Talented 10-year- old Esther Okade who is enrolled at the Open University, a UK-based distance learning college, in January is already at the top of the class, having recently scored 100% in a recent exam.

Esther, one of the youngest college freshmen is from Walsall, an industrial town in the UK’s West Midlands region.

 

To Esther, mathematics is so interesting. “I want to (finish the course) in two years. Then I’m going to do my PhD in financial maths when I’m 13. I want to have my own bank by the time I’m 15 because I like numbers and I like people and banking is a great way to help people.” She said.

 

 

“I actually wanted to start when I was seven. But my mum was like, “you’re too young, calm down.” After three years of begging, mother Efe finally agreed to explore the idea

 

A marvelous mathematical mind

Esther has always jumped ahead of her peers. She sat her first Math GSCE exam, a British high school qualification, at Ounsdale High School in Wolverhampton at just six, where she received a C-grade. A year later, she outdid herself and got the A-grade she wanted. Then last year she scored a B-grade when she sat the Math A-level exam.

 

Esther’s mother noticed her daughter’s flair for figures shortly after she began homeschooling her at the age of three. Initially, Esther’s parents had enrolled her in a private school but after a few short weeks, the pair began noticing changes in the usually-vibrant youngster.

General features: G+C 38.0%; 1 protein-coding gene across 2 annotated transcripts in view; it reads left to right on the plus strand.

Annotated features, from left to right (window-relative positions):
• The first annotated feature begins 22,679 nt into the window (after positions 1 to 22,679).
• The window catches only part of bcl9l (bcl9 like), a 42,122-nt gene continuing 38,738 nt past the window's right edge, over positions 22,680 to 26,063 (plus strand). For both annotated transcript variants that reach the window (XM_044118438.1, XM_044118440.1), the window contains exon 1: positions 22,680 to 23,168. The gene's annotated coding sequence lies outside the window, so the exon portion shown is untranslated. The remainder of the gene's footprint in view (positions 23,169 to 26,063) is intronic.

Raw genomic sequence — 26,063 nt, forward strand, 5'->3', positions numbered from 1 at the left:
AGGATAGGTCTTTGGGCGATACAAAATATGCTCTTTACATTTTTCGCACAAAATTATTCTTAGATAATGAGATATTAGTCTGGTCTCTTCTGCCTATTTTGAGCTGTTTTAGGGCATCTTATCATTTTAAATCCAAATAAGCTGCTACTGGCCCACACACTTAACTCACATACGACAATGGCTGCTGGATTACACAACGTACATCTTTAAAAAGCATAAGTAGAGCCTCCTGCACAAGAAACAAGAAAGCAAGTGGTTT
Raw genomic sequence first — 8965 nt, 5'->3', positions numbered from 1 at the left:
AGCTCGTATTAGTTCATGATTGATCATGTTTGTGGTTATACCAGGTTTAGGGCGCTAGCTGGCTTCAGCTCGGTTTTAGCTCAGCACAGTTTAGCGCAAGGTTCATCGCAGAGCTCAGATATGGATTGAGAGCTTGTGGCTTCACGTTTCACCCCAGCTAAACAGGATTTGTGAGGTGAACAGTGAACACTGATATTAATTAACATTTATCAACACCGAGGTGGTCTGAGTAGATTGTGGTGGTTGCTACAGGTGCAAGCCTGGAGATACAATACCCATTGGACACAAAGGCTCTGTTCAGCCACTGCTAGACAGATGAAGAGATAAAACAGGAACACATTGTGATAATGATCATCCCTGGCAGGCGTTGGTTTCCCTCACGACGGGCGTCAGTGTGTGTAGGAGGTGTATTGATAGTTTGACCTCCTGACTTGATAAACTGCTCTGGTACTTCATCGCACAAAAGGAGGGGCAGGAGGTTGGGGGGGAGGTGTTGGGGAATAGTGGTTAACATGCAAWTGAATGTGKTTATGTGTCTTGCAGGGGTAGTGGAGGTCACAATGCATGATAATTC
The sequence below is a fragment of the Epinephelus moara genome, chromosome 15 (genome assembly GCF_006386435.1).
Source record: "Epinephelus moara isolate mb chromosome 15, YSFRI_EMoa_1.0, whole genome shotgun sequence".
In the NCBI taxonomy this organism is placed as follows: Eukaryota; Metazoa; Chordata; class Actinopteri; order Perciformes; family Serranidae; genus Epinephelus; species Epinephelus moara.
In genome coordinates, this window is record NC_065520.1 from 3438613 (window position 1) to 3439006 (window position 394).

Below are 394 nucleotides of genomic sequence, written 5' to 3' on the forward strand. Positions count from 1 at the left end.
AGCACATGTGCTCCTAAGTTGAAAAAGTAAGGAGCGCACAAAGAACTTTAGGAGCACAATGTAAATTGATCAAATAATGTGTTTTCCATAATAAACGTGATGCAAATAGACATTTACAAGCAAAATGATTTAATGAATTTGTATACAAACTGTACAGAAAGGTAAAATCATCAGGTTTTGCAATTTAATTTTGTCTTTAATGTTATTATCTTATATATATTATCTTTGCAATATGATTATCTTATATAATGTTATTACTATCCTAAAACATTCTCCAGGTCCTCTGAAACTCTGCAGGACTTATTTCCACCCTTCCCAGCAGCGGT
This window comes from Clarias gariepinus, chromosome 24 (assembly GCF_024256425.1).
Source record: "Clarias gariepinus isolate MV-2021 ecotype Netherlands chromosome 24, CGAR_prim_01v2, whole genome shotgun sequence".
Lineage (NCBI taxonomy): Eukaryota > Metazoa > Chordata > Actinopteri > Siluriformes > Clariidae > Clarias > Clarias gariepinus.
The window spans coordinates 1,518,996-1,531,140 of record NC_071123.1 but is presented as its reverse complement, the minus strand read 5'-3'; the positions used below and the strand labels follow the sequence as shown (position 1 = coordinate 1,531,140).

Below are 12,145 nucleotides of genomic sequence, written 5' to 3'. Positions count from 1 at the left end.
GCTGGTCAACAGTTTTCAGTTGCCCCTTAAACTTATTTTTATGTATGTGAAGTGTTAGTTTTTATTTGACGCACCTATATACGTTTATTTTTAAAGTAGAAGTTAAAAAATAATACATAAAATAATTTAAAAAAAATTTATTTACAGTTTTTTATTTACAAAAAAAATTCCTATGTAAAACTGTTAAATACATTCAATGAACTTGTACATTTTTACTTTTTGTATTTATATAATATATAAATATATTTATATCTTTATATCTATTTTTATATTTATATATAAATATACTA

Efe says: “One day we were coming back home and she burst out in tears and she said ‘I don’t ever want to go back to that school — they don’t even let me talk!’

 

“In the UK, you don’t have to start school until you are five. Education is not compulsory until that age so I thought OK, we’ll be doing little things at home until then. Maybe by the time she’s five she will change her mind.”

 

Esther’s mother started by teaching basic number skills but Esther was miles ahead. By four, her natural aptitude for maths had seen the eager student move on to algebra and quadratic equations.

And Esther isn’t the only maths prodigy in the family. Her younger brother Isaiah, 6, will soon be sitting his first A-level exam in June.

 

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